Alex Montoya ’96

Born Without Three Limbs, Speaker and Author Inspires Others

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Alex Montoya ’96 was born without arms or a right leg, but he doesn’t spend a lot of time lamenting what he doesn’t have. Instead, he focuses on what he does have: three prosthetic limbs that help him live a mobile, independent life, and a platform to help others by sharing his story.

“My whole belief and my whole purpose is to show people not to take for granted the life that we have. Most people that I encounter have two arms and two legs, and I honestly think that we get so caught up in our deadlines, responsibilities, issues, and challenges that we sometimes don’t stop to think that not all of us have that: two functioning arms and legs,” Montoya says. “Me being in the position of wearing three prosthetics, I look at people who are in wheelchairs and need help getting out of bed in the morning and think about how good I have it. We need to pause and thank God for the little things, things that we probably don’t give a second thought to every day.”

Montoya was born in Colombia, his disabilities a side effect of the drug thalidomide, which was used to treat nausea in pregnant women before it was found to cause birth defects. He came to the United States at age 4 to receive prosthetics at the Shriners Hospital for Children in San Francisco and Los Angeles, staying with his aunt and uncle. Later, he went on to attend Notre Dame, earn a master’s degree at the University of San Francisco, and work on the corporate side of Major League Baseball for a decade. Today, he is a sought-after motivational speaker and author, and has shared his story nationwide, speaking at the likes of Google, NASA, and Harvard, focusing on overcoming adversity and living an inspired life.

Montoya, who worked for his hometown baseball team, the San Diego Padres, had always done public and motivational speaking as a side gig, but decided to pursue it full time in 2015. He says he saw it as his way to do something positive for the world.

“I felt like it was what I was called to do,” he says. “I had been doing enough on the side as a passion project that I decided I wanted to try it full time, partially because I wanted to get better at it by devoting more time to it, and because I saw that’s what the world needed. We live in a very divisive world right now, and I felt like the world needed a little inspiration to remind people of what their true purpose and calling is. I have my physical adversity and disability, and those are my challenges that I live with daily, but everyone I know has something they are carrying with them—whether it is physical, mental, emotional, financial, you name it—everybody has something that is challenging, and I wanted to break through that and take a stab at making the world a better place.”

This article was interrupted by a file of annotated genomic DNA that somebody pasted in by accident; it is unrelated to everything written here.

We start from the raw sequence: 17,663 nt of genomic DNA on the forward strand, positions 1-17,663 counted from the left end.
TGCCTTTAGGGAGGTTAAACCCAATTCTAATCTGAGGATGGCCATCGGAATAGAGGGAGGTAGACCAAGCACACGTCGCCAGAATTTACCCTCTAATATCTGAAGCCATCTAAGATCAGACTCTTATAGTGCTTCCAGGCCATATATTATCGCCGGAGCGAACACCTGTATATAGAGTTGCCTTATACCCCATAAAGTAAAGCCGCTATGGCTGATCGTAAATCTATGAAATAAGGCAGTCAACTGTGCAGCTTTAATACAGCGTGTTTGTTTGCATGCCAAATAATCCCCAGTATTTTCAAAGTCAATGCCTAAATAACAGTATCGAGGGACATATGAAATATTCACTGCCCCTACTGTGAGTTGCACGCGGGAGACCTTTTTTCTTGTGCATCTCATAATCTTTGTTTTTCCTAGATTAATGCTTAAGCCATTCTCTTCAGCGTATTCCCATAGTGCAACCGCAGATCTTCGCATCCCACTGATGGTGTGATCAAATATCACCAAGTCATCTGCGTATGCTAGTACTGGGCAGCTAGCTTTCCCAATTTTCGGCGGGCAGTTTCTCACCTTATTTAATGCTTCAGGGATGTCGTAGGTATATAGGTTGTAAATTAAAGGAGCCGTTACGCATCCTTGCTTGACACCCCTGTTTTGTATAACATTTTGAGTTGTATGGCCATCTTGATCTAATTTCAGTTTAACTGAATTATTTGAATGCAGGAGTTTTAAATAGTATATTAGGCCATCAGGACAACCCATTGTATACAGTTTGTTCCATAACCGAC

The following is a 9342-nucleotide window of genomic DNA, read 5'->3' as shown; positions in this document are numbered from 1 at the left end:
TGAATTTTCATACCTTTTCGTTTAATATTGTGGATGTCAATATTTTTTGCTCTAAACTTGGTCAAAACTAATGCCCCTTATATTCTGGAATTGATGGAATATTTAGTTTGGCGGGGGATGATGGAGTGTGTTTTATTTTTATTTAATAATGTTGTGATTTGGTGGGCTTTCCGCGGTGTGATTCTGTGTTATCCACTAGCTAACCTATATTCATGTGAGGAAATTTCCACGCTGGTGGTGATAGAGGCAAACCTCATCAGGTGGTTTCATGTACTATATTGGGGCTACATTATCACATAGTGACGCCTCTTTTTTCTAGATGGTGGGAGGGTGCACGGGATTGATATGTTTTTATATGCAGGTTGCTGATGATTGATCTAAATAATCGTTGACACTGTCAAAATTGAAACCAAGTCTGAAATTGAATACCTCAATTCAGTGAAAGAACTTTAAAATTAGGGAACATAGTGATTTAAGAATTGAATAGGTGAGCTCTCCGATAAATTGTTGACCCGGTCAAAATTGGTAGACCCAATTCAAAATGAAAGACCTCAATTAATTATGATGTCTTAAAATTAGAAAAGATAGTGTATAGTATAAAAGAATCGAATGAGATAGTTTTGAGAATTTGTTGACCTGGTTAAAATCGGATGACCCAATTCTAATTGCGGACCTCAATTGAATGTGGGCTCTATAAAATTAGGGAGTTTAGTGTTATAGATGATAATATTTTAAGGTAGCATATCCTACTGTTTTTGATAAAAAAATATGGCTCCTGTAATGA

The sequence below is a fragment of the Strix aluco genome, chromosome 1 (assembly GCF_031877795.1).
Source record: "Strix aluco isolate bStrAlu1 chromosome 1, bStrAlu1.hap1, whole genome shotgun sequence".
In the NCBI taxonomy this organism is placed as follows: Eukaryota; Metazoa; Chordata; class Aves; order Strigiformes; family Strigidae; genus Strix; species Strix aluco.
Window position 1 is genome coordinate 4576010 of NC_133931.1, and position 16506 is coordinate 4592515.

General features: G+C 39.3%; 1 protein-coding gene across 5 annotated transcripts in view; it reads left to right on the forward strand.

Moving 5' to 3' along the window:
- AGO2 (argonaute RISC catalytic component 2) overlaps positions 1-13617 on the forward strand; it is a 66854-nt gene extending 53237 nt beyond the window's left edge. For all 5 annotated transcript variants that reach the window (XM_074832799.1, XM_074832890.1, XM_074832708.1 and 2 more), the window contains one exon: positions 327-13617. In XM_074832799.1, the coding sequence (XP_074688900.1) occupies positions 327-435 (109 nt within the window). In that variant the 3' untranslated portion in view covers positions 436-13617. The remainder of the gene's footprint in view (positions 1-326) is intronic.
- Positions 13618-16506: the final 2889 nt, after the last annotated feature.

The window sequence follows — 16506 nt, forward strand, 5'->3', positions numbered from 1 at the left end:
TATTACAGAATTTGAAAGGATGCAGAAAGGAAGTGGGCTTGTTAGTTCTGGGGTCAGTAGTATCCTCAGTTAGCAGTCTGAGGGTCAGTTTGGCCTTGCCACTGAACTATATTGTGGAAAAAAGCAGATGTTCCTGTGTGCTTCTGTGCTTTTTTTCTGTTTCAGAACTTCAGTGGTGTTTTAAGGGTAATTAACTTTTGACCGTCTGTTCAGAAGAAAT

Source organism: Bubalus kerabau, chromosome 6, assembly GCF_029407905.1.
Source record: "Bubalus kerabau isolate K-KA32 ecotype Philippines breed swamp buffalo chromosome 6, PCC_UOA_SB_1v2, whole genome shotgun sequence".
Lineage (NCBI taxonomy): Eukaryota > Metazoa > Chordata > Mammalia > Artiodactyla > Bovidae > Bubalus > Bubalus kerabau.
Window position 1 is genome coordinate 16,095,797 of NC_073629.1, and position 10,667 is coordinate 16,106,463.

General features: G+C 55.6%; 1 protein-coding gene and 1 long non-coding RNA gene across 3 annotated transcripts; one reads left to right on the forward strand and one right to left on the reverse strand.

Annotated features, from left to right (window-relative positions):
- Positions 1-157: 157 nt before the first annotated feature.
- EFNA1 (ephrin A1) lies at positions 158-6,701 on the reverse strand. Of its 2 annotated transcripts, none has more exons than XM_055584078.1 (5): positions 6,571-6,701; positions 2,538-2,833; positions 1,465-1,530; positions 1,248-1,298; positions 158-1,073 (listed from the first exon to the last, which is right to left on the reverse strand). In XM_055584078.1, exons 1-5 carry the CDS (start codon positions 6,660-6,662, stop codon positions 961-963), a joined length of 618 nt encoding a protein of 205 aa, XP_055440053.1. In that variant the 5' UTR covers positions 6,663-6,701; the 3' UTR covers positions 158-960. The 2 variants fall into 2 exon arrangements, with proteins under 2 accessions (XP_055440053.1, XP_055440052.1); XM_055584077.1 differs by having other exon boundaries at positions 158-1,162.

So A-MOtivational Communications was born, offering motivational literature and presentations and coaching on writing and public speaking. Monotoya’s clients include schools (from the university level all the way down to kindergarten classes), corporate groups, nonprofit organizations, and churches.

All of his talks include a component of disability awareness: showing how his prosthetics work and how they help him in his daily life. He uses two prosthetic arms that connect to his shoulder and have an elbow joint, with hooks on the end that have a grasping mechanism. His right leg is a prosthetic that fits onto his thigh, with a hinge knee joint. It took about three years of physical therapy to learn how to use each of these limbs most effectively, but he says that he reached a point where the prosthetics became a part of him. For instance, he uses his left prosthetic to take the back end of a pen and type utilizing a hunt-and-peck style. Montoya says that while some people look at his three prosthetic limbs and feel pity, for him, the prosthetics represent freedom.

“If I don’t have them, I can’t get around. I couldn’t have gone to Notre Dame or carried the Olympic Torch in ’96” he says. “I can’t write books or give speeches without them. My work shows other people that they have the same opportunity in their lives to be liberated—they just have to think the right way.”

For Montoya, thinking the right way means not letting challenges or supposed limitations hold you back. He tailors each of his speeches to the unique audience, but that is the overarching theme of everything he does, whether it is encouraging nonprofit employees in fundraising or motivating salespeople to make more sales.

Fittingly, his most recent—and fifth—book is called Living Inspired. He says it is his call for people to focus on the things in life that inspire them and use that to live life in a way that inspires others. His own inspiration for the book is his late father, Hernan, who filled their house with music every day. The music inspired Hernan and enabled him to live life with a reputation for being “gregarious and jovial,” according to his son. Montoya hopes his book can show others the key to living a joyful, inspired life, no matter the challenges people confront.

“At the end of my life, God’s not going to look at me and say, ‘You’re the one who was born without this or that.’ He’s going to ask, ‘What did you do with the things I gave you?’” he says. “I want to challenge people to figure out how they can make the most of what they have, be inspired by that, and hopefully inspire other people.”